How will robots transform the digital workplace?
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How will robots transform the digital workplace?

Published 10/04/2019

How will robots transform the digital workplace?

Automation is growing as part of our workforce and working alongside machines is also becoming a universal practice. But, what does this mean for the future of employees in the workforce and is working alongside real-world robots benefiting our workplaces?

“[Robots] are, and will continue to, have a huge impact on manual jobs and create huge efficiencies for companies,” says Charles Towers-Clark, Group CEO of Pod Group. “Anything that can be put into a process can be automated. Anything that can be automated can be done by a computer. [And] once you add AI, computers can do specific tasks quicker and more accurately than humans.”

Automating routine

If tasks are routine, repetitive and predictable, then there’s a good chance that they can be automated right now. “Automation and AI will remove many tasks that can be defined into a process,” says Charles. “The question, then, is how many tasks within a role can be removed?”

The answer is a lot. Admin, filing and sorting can all potentially be delegated to machines – as can jobs like booking calendar dates with contacts. Machine learning algorithms, meanwhile, can perform more complex tasks, processing data in order to offer insights and recommendations and identifying anomalies. This leaves staff with more time to serve customers and clients, to focus on cognitively challenging tasks and to connect with colleagues.

In the short term, it’s unlikely that AI will be able to automate entire roles, contrary to common fears. It will allow staff members to do much more with the resources at their disposal and by enabling efficiencies, automation will allow businesses to make savings in both labour and resources. Deploying algorithmic forecasting, meanwhile, will make businesses far more agile and responsive.

Deploying AI will become a key competitive differentiator for enterprise businesses. And Charles is emphatic. “Companies that do not work with AI will not survive,” he says.

The challenges of an automated workplace

Of course, cutting staff too far will undermine an organisation’s core human capabilities – leaving relatively few people left to manage the machines. Because of this, it’s important for businesses to support learning and development for employees; and to help staff to maximise their own abilities as well as to look at how they can use technology.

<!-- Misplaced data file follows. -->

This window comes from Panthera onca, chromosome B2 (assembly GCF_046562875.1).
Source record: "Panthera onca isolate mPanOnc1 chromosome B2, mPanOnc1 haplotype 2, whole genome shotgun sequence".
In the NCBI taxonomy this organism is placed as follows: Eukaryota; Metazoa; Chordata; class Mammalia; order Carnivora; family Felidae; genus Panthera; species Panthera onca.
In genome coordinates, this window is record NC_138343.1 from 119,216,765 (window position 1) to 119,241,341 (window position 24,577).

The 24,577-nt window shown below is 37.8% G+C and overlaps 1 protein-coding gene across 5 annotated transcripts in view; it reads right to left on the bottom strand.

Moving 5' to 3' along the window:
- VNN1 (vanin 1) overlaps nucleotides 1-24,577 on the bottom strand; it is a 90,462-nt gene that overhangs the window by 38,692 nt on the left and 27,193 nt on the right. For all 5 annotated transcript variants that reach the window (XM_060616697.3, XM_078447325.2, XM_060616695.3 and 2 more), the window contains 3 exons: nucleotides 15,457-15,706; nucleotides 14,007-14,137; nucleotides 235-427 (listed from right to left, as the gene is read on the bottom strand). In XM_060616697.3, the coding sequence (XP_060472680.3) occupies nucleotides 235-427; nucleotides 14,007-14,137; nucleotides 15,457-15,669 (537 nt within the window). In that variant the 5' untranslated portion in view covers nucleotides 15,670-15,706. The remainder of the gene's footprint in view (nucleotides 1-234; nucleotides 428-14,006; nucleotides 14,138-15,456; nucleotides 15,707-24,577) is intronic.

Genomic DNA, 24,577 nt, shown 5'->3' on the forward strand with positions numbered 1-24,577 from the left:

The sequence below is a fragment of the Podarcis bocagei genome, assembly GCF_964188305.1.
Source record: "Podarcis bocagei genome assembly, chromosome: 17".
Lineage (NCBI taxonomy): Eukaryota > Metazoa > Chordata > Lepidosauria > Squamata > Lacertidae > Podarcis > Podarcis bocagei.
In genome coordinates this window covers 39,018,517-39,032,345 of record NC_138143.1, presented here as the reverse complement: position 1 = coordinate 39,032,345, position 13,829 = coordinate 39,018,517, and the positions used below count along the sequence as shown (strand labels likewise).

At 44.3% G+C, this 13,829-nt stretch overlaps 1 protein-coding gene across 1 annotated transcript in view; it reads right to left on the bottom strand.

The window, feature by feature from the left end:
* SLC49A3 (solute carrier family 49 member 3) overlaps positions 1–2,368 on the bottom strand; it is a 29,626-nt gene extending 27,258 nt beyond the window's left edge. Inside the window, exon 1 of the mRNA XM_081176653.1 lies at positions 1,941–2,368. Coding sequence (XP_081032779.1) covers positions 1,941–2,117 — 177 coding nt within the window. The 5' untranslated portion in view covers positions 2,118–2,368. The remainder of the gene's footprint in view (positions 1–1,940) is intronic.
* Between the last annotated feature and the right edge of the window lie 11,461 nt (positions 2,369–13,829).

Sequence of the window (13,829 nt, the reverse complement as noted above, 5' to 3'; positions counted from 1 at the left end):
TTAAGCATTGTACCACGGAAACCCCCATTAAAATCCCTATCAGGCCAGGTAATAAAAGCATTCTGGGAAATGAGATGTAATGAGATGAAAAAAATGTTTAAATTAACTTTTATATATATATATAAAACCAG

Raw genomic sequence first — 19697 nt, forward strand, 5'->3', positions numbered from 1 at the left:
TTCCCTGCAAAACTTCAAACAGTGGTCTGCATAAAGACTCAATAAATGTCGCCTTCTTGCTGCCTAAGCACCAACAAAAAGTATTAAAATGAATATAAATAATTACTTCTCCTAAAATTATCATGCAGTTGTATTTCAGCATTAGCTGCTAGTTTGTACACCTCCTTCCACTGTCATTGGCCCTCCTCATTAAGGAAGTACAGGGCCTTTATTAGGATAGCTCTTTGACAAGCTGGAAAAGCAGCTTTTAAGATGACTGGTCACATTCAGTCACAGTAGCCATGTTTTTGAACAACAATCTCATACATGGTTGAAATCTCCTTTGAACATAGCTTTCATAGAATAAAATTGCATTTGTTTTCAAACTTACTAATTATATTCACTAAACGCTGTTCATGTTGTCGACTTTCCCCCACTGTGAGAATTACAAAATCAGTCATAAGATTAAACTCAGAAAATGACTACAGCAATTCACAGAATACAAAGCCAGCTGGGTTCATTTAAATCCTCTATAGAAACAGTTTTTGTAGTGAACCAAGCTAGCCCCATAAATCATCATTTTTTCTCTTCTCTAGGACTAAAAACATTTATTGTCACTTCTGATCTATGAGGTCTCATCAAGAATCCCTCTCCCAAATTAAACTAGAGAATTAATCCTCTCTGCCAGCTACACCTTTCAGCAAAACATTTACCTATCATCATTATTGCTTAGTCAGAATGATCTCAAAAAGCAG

Charles recommends focusing on key personal attributes. “In my book, ‘The Weird CEO’, I have outlined the attributes that employees will need in a world dominated by Artificial Intelligence,” he says. “These are Wisdom, Emotional Intelligence, Initiative, Responsibility and (Self) Development. Within the IoT company that I run – Pod Group – we went through a change process to encourage employees to use the human values that robots and AI do not possess, so that we could avoid job losses in the future.”

An even greater challenge, may be the impact that AI has on hierarchies – automating the workloads of new hires will mean that many of those individuals won’t have the opportunity to advance. This phenomenon will also have a broader impact on an international level – why use a foreign call centre when a computer can handle hundreds of calls at virtually no cost? Faced with streamlined hierarchies, organisations will need to be mindful that they continue to nurture talent – and that they remain diverse.

Robots in the real world

Real-world robots are also becoming increasingly ubiquitous – from self-driving cars, to unmanned delivery drones to automated combine harvesters. And much of this technology is already here. “[Amazon’s] ability for delivering orders quickly and accurately is largely dependent on robots,” notes Charles. “It is robots that have allowed Amazon to scale and to pass on reduced costs to consumers.”

“The concept of Artificial General Intelligence (AGI) where robots can replace humans is very far away,” says Charles. “However, AI can be (and is already) used to take narrow decisions based on far greater quantities of data than humans can process. Robots are already programmed to enact decisions that were previously made by humans. Therefore, robots will continue to replace humans when making specific decisions. However, robots (and, to date, AI) cannot match humans in bringing multiple, seemingly unrelated facts (including emotions) together to reach a decision. It is these human qualities that we need to educate, train and encourage to allow humans and robots to be good team mates.”

Looking ahead, AI still has a while to go before it completely transforms how we live and work (if it ever does completely change). While change will undoubtedly happen in the way the workforce works with automation. It is also going to deliver huge benefits for society – as well as vast opportunities for the future.

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